31. Though set in D.C., the bulk of House of Cards’ locations—including much of The White House—were built on a soundstage in Joppa, Maryland. “We’re making it to last for what will hopefully be a very long run,” executive producer John Melfi told The Baltimore Sun in 2012 of the massive sets they were building. “This is a Hollywood studio back lot.
32. Among the numerous exteriors filmed in Baltimore, but set in Washington, D.C., are: Francis and Claire Underwood’s residence, Zoe Barnes’ apartment, Freddy’s BBQ Rib Joint, The Clean Water Initiative building where Claire works, The Washington Herald offices, the Washington Opera House, the Secretary of State’s building, Hotel Cotesworth, The Georgetown Hotel, Werner’s Bar, Tio Pepe’s, the DuPont Circle Bar, as well as scenes set in other locations, including Peter Russo’s campaign rally in Pennsylvania and The Sentinel (military academy)’s Francis J. Underwood Library and Waldron Hall in South Carolina.
33. Most of the interior scenes in House of Cards are filmed in a large industrial warehouse,which is located in Joppa, Maryland, also in Harford County, which is about 17 miles north east of Baltimore. The warehouse is used for the filming of some of the most iconic scenes of the series, such as the full-scale reconstruction of most of the West Wing of the White House, including the Oval Office, the Congressional offices and corridors, the large ‘Slugline’ open-plan office interior, and domestic interiors such as the large townhouse rooms of the Underwood residence and a large loft apartment.
34. In an interview with The Wall Street Journal, Spacey shared that he sent Woody Allen a gift subscription to Netflix.
35. Season 3 was accidentally released to Netflix two weeks before the official release. It was taken down around 17 minutes later.
36. The first teaser trailer for Season four premiered during the Republican Party debate on CNN which featured a mock Presidential campaign advertisement.
37. For its first season, House of Cards received nine Primetime Emmy Award nominations, including Outstanding Drama Series,Outstanding Lead Actor for Spacey, Outstanding Lead Actress for Wright, and Outstanding Directing for David Fincher. It is the first original online-only web- television series to receive major Emmy nomination.
38. The show also earned four Golden Globe Award nominations and Wright won Best Actress – Television Series Drama, the first major acting award for an online-only web television series. For its second season, the series received 13 Primetime Emmy Award nominations, including Outstanding Lead Actor (Spacey), Outstanding Lead Actress (Wright), Outstanding Directing (Carl Franklin), Outstanding Drama Series, and Outstanding Writing (Willimon). The second season also earned three Golden Globe Award nominations, with Spacey winning for Best Actor – Television Series Drama.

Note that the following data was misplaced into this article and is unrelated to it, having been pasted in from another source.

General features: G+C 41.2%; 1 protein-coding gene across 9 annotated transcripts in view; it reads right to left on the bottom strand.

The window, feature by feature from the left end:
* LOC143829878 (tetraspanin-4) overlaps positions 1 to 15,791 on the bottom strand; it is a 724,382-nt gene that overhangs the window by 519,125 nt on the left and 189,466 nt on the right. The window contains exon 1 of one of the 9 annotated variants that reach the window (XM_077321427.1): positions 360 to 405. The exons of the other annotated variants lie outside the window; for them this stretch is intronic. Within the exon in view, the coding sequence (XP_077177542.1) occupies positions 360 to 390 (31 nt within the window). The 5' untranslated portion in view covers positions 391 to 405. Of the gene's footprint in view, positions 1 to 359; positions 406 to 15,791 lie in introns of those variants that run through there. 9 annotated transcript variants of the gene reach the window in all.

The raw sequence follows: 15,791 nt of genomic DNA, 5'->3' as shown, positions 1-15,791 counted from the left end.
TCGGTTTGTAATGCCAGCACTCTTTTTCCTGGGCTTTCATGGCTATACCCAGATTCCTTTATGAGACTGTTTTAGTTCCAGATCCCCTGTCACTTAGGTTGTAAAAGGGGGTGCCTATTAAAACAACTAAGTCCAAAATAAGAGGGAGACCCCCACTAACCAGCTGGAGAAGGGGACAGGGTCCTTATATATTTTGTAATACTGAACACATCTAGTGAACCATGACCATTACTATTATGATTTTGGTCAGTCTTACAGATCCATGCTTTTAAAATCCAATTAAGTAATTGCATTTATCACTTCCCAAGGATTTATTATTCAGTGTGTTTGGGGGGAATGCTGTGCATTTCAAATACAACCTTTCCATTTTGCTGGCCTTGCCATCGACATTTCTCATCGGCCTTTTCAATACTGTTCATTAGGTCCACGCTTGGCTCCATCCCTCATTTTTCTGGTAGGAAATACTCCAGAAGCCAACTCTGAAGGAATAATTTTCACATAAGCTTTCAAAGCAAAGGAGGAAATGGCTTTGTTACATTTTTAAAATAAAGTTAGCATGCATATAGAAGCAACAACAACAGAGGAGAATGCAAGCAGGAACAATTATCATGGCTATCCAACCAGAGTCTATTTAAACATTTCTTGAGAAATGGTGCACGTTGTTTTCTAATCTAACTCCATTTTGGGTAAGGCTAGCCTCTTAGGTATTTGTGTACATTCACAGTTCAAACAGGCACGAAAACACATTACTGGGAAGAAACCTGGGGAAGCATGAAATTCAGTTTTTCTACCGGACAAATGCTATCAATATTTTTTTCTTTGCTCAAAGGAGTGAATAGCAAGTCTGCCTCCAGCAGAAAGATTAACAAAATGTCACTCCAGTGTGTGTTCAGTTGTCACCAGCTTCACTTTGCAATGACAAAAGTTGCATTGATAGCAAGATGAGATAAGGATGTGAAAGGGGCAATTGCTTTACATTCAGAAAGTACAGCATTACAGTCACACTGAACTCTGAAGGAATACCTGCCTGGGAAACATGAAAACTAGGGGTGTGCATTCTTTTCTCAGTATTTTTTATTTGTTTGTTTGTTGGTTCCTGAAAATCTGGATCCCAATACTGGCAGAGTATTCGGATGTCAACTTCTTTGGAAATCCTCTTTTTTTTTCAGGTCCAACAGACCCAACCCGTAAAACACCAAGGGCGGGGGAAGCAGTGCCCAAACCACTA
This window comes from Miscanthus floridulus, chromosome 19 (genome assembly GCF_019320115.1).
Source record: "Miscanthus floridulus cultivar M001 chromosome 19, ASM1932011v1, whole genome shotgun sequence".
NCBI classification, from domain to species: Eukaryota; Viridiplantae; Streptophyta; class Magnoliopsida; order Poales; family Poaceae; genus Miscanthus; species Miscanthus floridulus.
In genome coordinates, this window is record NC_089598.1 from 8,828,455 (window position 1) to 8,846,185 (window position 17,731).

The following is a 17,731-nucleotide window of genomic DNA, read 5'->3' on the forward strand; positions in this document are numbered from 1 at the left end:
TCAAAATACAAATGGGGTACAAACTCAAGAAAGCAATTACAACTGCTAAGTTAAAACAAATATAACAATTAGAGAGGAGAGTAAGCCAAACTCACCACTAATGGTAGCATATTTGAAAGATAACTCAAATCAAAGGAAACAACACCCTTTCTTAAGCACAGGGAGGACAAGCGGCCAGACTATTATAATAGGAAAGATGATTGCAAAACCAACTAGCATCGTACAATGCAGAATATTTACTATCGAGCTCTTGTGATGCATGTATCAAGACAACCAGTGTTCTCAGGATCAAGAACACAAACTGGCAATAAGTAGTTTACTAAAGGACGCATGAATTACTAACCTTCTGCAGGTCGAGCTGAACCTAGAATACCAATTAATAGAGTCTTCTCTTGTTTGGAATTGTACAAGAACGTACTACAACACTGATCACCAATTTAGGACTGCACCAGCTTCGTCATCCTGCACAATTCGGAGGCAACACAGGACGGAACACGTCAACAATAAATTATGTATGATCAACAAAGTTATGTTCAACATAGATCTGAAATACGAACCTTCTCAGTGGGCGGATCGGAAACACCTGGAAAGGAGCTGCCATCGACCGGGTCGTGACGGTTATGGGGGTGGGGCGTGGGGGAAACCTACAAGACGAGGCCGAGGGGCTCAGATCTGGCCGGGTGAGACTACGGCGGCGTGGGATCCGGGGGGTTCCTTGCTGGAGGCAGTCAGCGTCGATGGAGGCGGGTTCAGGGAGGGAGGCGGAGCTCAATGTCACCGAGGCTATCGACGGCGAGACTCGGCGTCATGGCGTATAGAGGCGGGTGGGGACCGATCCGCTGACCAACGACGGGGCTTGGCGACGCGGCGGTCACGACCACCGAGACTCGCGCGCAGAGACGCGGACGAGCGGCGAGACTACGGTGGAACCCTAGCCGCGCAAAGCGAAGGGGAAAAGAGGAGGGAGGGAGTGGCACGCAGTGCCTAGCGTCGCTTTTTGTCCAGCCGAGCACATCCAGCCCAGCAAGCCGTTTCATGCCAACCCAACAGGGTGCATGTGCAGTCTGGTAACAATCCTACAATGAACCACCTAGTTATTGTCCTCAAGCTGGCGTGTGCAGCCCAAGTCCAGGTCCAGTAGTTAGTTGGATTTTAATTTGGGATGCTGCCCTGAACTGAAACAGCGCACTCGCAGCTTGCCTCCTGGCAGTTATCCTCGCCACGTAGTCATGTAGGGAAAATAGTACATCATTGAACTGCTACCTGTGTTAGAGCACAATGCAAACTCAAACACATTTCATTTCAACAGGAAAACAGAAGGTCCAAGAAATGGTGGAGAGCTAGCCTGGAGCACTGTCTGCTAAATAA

39. For season 1, the company received a final tax credit of $11.6 million. Production costs were $63 million, more than 1,800 Maryland businesses were involved, and nearly 2,200 Marylanders were hired with a $138 million economic impact.
40. Each season cost $100 million.
41. Fans of HBO’s critically acclaimed series The Wire (which was also shot in Baltimore) have probably recognized some familiar faces in House of Cards, which is hardly a coincidence. In a conversation on Twitter, Willimon told a fan that “My favorite show of all time is THE WIRE. BREAKING BAD = Genius. Also love SURVIVORMAN as far as reality-TV goes.”
42. In season one, Frank and Doug Stamper are mulling over a list of potential Congressmen to exploit, with their names displayed on a white board. One of the Congressmen on the board is listed as D. Fichner. How curious.
43. In January 2016, show creator, executive producer and showrunner Beau Willimon’s departure following season 4 was announced.
44. President Obama tweeted that he loves House of Cards but hates the spoilers!
45. Spacey told Stephen Colbert when he appeared on his show in September that he pretends he is talking directly to Donald Trump, and Donald Trump only, when he does scenes where he looks directly into the camera and speaks to the audience. Colbert asked Spacey, “Who do you think you’re talking to when you talk right to the camera? Who is that person? Is it like a close confidant? Because the persona you’re actually talking to, of course, are people on a 10-hour Netflix binge, sucking on boxed wine.” Spacey replies, “This is the truth from the very beginning. When I’m looking directly into that camera I’m talking to one person and one person only and that is…Donald Trump.”